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The State Fair of Virginia was saved when the Virginia Farm Bureau Federation and a Tennessee company bought it.
BY BILL FREEHLING
This year was a mixed bag for the local business community.
1. Fiscal cliff concerns: Just about everybody in the local business community added a new word to their vocabularies in 2012: sequestration. That was the term used to describe the automatic federal spending cuts that would come in 2013 without a congressional deal to avoid the fiscal cliff. Because government contractors make up a large part of the Fredericksburg-area economy, the cloud of potential budget cuts, particularly those related to military spending, hung heavy for much of the year amid a divisive presidential campaign.
2. Dominion Raceway proposed: Word that the Old Dominion Speedway planned to relocate from Manassas to the Fredericksburg area caused an early buzz among Realtors and economic developers, and later some controversy involving residents in the Thornburg area who were opposed to the chosen site off Exit 118. Spotsylvania supervisors and VDOT officials likely will determine the Dominion Raceway's fate in 2013.
3. Slavery Museum battle rages on: The drama over the U.S. National Slavery Museum continued. The museum entered and exited bankruptcy in 2012 but still paid none of its Fredericksburg taxes, making a tax sale auction on the 38 acres in Celebrate Virginia South a possibility. Meanwhile Kalahari Resorts, which once planned a huge waterpark resort next to the Slavery Museum site, appeared to turn its attention instead to the Poconos, and a tax sale loomed for much of the undeveloped portions of the Celebrate Virginia development in Fredericksburg.
4. Housing shows signs of life: Few would describe the local housing market as robust in 2012, but it clearly improved over the past few years. Median prices and sales rose, and buyers took advantage of good deals and cheap credit to snap up inventories of existing homes. That led to some demand for new homes, particularly in North Stafford, where the large Colonial Forge and Embrey Mill residential developments got under way. A foreclosure auction on much of the Belmont land in Caroline County late in the year served as a reminder of the market's continued challenges, however.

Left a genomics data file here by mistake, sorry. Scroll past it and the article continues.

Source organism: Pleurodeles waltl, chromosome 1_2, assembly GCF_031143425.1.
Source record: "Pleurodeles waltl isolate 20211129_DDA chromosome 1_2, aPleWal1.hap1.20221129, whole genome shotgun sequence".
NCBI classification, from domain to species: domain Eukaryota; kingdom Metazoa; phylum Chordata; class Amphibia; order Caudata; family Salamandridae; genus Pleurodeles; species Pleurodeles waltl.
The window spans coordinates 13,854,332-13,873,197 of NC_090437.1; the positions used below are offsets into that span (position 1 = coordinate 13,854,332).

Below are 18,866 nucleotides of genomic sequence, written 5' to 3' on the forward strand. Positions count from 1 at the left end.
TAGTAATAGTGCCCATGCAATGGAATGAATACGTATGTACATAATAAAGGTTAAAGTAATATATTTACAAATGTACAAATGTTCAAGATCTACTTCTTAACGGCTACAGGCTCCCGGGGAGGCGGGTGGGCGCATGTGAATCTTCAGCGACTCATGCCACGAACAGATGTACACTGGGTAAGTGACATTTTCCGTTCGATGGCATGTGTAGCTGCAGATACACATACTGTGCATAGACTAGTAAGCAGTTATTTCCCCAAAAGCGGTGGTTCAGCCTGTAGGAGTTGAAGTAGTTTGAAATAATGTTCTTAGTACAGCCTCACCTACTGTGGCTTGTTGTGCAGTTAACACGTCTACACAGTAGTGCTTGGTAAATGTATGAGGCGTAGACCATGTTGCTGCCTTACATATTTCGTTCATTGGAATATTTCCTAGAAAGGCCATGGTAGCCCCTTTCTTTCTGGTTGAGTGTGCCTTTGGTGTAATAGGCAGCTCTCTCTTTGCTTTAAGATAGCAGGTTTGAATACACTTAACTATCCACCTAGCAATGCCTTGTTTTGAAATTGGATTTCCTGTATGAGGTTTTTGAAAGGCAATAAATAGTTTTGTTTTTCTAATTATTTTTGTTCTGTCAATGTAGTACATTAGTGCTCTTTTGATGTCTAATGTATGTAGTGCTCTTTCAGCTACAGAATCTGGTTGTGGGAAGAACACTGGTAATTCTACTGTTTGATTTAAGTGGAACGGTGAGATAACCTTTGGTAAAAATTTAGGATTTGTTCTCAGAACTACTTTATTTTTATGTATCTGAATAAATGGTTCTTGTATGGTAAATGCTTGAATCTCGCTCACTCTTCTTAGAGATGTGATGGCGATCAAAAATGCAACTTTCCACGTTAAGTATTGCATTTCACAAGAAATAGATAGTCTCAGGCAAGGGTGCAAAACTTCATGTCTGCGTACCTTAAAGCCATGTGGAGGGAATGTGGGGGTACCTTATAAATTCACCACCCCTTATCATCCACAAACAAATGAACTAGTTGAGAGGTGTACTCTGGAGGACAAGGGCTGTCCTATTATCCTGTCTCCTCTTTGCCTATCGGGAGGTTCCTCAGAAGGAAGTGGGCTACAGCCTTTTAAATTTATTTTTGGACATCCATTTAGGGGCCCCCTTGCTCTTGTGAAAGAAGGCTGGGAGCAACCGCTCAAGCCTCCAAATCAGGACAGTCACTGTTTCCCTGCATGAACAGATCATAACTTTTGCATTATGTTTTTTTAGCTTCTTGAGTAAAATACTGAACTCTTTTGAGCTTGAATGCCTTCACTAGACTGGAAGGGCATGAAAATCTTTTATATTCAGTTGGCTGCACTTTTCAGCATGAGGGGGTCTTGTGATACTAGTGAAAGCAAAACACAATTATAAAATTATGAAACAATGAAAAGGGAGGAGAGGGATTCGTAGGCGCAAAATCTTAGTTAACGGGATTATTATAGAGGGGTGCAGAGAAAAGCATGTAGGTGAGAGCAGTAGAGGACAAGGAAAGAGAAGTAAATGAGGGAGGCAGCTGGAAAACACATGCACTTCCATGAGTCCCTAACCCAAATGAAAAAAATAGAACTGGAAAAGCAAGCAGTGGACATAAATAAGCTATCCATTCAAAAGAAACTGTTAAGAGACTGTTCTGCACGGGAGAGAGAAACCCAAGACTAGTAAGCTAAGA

5. Walton still bullish on the 'Burg: Arizona-based Walton International Group purchased another roughly 179 acres in Spotsylvania, bringing the company's total land holdings to nearly 1,750 acres in the Fredericksburg area. Walton also submitted a rezoning application for a large new residential community called Heritage Woods just south of Lee's Parke in Spotsylvania. They weren't the only group interested in the area near the Spotsylvania Regional Medical Center. Plans continued to move forward on the Virginia Railway Express station, the Haven apartments were built, an assisted-living center began and a major rezoning application was submitted for land near the VRE station.
6. UMW drives economy: The University of Mary Washington and its private foundation continued to do their part to drive the local economy, opening a graduate campus in the growing Dahlgren area of King George County, starting construction on a new Hyatt Place hotel at Eagle Village in Fredericksburg, launching several construction projects on the main campus and participating in the development of the Stafford Technology and Research Center at the booming Quantico Corporate Center.
7. Debate continues over downtown direction: Downtown Fredericksburg was at the center of many debates, including whether Capital Ale House's annual Oktoberfest event should be allowed to close Caroline Street, whether the city should join the Main Street program, if and how the new courthouse should be built, whether to proceed with plans to improve Riverfront Park and dredge the Rappahannock River, and where to hold the Turkey Trot race. Meanwhile the William Street corridor continued to build its reputation as the city's "Restaurant Row," with many eateries opening and more planned, while the first townhouses went up at the nearby Amelia Square.
8. Potomac Supply sold: Once one of the Northern Neck's largest employers, the Potomac Supply Corp. lumber company declared bankruptcy before ultimately being sold for about $10 million to private equity firm American Industrial Partners. The plant remains open under the new ownership.
9. Central Park bounces back: After getting hit by numerous store closings during the recession, Central Park bounced back in 2012. Barnes & Noble, Buy Buy Baby and And That (the store is run by Christmas Tree Shops) filled large vacancies, while a new AAA car-care center opened and Jimmy John's made plans to open in 2013.
1o. State Fair sold: The State Fair of Virginia and the Meadow Event Park in Caroline County were sold following a bankruptcy filing by the previous owner. The new owners, the Virginia Farm Bureau Federation and Tennessee-based Universal Fairs, put on their first State Fair this past fall and looked to book additional events for the property.
Bill Freehling: 540/374-5405